The best performance was demonstrated in the binaural condition, followed by the diotic condition, then the monaural conditions. The binaural condition was significantly better than diotic and both the diotic and dichotic conditions were significantly better than the monaural conditions. Again in contrast to Walden and Walden’s study, 80% of the subjects scored better in the binaural condition than either of the monaural conditions and 65% of the subjects scored better in the diotic condition than either monaural condition. These results support the findings of the first experiment and indicate that for the majority of listeners, speech recognition in noise improves when two ears are listening instead of one. Furthermore, the finding that the binaural condition was significantly better than the diotic condition indicates that it is not only the use of two ears, but also the availability of binaural cues that have a positive impact on speech recognition in competing noise.

McArdle and her colleagues point out that their study, as well as other recent reports (Walden & Walden, 2005; Henkin, 2007), suggests that the majority of listeners perform better on speech-in-noise tasks when they are listening with two ears. When binaural time and intensity cues are available, performance is even better than with the same stimulus reaching each ear.  They also found that the potential benefit of binaural hearing was even more pronounced for individuals with more severe hearing loss. This supports the recommendation of binaural hearing aids for individuals with bilateral hearing loss, especially those with severe loss.

Cox et al (2011) reported that listeners who experienced better performance in everyday situations tended to prefer binaural hearing aid use, but also found that 43 out of 94 participants generally preferred monaural to binaural use over a 12-week trial. For new hearing aid users or prior monaural users, this is not surprising, as it can take time to adjust to binaural hearing aid use. Clinical observation suggests that individuals who have prior monaural hearing aid experience may have more difficulty adjusting to binaural use than individuals who are new to hearing aids altogether.  However, with consistent daily use, reasonable expectations and appropriate counseling, most users can successfully adapt to binaural use. It is possible that the subjects in Cox et al’s study who preferred monaural use were responding to factors other than performance in noise. If they were switching between monaural and binaural use, perhaps they did not wear the two instruments together consistently enough to fully acclimate to binaural use in the time allotted.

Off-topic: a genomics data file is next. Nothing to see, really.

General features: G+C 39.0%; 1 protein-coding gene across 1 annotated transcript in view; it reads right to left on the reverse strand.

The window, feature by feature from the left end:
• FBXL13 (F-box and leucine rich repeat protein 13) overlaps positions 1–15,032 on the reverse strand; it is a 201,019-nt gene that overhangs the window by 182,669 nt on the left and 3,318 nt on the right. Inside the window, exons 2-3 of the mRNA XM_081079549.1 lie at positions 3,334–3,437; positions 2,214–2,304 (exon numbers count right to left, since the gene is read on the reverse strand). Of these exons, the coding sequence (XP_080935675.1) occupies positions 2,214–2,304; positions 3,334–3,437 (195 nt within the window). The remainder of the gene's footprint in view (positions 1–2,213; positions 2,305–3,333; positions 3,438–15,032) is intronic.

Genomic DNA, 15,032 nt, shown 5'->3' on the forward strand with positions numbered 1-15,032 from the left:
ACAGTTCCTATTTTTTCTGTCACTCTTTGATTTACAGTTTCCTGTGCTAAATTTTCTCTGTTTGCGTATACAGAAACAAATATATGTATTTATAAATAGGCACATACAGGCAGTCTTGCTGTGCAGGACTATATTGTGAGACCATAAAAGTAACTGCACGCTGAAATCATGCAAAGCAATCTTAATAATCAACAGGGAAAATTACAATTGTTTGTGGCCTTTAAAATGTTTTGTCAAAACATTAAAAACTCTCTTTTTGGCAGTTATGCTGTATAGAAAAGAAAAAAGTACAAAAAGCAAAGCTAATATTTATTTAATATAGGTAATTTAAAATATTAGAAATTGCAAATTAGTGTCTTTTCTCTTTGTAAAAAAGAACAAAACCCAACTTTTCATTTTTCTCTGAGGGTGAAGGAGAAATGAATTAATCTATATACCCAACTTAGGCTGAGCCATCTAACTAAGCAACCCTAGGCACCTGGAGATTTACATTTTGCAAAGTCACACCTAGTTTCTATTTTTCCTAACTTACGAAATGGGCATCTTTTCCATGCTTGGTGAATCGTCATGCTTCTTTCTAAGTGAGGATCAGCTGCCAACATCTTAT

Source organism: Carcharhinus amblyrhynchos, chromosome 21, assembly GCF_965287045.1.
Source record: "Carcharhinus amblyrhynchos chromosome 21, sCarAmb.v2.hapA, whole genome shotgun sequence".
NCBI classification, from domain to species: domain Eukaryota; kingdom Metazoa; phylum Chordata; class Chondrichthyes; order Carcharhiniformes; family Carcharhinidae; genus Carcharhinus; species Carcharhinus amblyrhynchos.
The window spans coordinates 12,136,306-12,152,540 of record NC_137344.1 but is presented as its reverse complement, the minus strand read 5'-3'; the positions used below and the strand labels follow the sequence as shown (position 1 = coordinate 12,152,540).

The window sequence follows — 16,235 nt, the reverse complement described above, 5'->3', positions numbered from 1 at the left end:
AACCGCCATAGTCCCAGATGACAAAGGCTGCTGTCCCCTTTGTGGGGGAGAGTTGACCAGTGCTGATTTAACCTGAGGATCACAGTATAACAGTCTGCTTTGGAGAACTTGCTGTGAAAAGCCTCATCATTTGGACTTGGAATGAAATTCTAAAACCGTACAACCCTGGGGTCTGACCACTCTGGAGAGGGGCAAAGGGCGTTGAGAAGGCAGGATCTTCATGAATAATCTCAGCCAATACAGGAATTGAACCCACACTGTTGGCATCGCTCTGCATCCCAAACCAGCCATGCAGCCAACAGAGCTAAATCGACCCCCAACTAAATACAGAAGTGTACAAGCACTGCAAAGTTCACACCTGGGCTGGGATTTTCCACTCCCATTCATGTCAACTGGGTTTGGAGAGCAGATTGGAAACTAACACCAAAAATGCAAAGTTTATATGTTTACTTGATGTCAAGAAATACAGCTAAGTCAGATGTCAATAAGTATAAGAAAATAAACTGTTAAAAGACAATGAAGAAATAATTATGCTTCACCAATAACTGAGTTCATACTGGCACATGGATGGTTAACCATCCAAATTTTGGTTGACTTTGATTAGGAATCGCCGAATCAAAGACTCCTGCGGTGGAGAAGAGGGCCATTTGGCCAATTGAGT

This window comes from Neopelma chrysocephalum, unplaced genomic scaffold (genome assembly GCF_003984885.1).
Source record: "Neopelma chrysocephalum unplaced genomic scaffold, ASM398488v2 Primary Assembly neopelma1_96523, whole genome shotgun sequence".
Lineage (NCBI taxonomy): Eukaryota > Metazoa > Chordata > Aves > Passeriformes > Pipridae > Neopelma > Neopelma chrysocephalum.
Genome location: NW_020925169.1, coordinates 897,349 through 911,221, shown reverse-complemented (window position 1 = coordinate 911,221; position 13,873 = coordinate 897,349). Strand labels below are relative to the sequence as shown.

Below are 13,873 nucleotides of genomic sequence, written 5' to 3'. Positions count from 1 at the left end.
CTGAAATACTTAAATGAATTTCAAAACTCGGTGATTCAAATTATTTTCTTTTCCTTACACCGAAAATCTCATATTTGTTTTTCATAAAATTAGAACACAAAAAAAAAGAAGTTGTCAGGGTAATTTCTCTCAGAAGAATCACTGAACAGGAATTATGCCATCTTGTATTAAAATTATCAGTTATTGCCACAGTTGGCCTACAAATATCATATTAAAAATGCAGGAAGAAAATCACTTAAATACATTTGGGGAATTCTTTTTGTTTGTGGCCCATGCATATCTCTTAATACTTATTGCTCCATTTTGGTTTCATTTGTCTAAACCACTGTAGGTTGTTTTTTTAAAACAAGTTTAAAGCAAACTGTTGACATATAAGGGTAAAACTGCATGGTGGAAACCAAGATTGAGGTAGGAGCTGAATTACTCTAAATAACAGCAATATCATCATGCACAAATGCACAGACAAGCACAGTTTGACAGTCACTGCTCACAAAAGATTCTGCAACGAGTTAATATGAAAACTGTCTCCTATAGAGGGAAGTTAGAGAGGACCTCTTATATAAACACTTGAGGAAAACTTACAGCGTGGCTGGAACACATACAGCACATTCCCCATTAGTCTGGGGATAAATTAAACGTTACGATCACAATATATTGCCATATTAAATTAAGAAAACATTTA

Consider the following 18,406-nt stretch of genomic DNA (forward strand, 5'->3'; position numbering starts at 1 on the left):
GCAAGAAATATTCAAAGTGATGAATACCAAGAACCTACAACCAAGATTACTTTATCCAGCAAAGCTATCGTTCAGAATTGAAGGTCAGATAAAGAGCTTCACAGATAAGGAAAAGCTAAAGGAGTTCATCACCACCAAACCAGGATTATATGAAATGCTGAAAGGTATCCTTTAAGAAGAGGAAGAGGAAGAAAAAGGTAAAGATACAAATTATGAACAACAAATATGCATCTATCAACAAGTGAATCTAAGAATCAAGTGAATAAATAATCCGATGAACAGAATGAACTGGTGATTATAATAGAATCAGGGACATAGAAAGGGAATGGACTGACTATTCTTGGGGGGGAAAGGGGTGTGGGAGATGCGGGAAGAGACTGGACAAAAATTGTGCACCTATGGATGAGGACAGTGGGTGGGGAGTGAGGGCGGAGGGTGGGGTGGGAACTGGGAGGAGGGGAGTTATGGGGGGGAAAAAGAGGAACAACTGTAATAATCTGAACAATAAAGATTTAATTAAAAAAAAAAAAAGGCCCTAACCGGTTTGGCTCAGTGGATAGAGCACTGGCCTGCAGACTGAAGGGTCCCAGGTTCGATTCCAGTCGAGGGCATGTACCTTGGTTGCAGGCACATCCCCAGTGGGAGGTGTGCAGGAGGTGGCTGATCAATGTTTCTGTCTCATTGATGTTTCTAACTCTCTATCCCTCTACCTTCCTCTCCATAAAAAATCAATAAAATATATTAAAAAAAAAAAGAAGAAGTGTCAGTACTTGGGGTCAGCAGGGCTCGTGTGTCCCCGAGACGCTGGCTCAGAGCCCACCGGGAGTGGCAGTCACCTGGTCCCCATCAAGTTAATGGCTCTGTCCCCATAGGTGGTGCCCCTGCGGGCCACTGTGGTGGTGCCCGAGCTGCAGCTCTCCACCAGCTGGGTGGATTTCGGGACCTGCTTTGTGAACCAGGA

Though their study presented strong support for binaural hearing aid use, McArdle and her colleagues suggest that listeners may benefit from “self-experimentation” to determine the optimal configuration with their hearing aids. This suggestion is an excellent one, but it may be most helpful within the context of binaural use. Even patients with adaptive and automatic programs can be fitted with manually accessible programs designed for particularly challenging situations and should be encouraged to experiment with these programs to determine the optimal settings for their various listening needs.